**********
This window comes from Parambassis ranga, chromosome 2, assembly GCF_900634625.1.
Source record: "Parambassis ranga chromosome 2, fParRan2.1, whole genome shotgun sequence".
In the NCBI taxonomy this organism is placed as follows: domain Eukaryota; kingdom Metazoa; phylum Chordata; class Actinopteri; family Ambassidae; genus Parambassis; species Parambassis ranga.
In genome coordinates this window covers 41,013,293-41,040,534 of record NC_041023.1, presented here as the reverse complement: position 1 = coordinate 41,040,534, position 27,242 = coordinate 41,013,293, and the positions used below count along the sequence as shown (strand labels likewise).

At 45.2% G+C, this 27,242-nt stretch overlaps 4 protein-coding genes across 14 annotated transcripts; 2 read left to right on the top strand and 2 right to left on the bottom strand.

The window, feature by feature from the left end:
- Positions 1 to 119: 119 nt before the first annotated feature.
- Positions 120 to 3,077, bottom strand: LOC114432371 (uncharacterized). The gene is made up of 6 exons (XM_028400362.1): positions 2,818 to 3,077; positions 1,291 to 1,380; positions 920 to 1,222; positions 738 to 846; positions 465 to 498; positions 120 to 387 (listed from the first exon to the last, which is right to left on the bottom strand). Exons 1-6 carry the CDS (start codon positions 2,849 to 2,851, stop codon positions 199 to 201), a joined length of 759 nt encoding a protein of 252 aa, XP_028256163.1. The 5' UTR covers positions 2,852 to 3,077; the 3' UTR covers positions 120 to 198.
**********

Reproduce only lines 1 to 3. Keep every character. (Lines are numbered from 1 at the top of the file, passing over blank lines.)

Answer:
This window comes from Parambassis ranga, chromosome 2, assembly GCF_900634625.1.
Source record: "Parambassis ranga chromosome 2, fParRan2.1, whole genome shotgun sequence".
In the NCBI taxonomy this organism is placed as follows: domain Eukaryota; kingdom Metazoa; phylum Chordata; class Actinopteri; family Ambassidae; genus Parambassis; species Parambassis ranga.